* * *

Now go back through the inventory and count the number of statements you checked. Everyone will recognize some of these characteristics, so don't worry about marking them. If you checked ten items, your anger is probably more constant than you might like. If you checked fifteen or more, you can probably recount many disappointments and irritations. This indicates you are vulnerable to the extreme ill effects of anger, rage, and explosions of temper or to guilt, bitterness, and resentment. But don't give up! Anger can be managed if you apply an awakened mind to it.

If you are interested in gaining a broader perspective of yourself, ask a close friend or family member to complete the inventory, answering the questions as he or she thinks you would respond.

* * *

You will notice from the items in the inventory that anger can be expressed by a wide array of behaviors. What expressions seem to be the most common forms of your anger? (For instance, I turn on the silent treatment when someone bothers me; I resort to critical communication quite frequently.)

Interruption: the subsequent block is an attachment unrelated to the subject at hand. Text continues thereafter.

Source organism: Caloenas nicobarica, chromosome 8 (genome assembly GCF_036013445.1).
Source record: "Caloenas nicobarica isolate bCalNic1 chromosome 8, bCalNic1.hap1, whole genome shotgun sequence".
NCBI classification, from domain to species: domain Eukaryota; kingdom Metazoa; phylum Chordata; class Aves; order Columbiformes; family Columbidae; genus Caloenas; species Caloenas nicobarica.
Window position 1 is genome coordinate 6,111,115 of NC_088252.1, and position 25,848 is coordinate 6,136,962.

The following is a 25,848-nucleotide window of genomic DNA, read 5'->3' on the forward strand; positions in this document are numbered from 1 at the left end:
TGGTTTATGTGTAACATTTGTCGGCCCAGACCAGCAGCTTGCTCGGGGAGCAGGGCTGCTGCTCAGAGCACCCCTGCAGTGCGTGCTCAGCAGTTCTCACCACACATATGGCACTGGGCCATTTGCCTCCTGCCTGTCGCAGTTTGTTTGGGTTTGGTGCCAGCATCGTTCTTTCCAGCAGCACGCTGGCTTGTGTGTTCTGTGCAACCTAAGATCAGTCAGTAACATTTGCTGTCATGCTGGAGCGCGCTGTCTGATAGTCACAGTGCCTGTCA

1. ____________________________________________________________________ ____________________________________________________________________ 2. ____________________________________________________________________ ____________________________________________________________________ 3. ____________________________________________________________________ ____________________________________________________________________ 4. ____________________________________________________________________ ____________________________________________________________________

* * *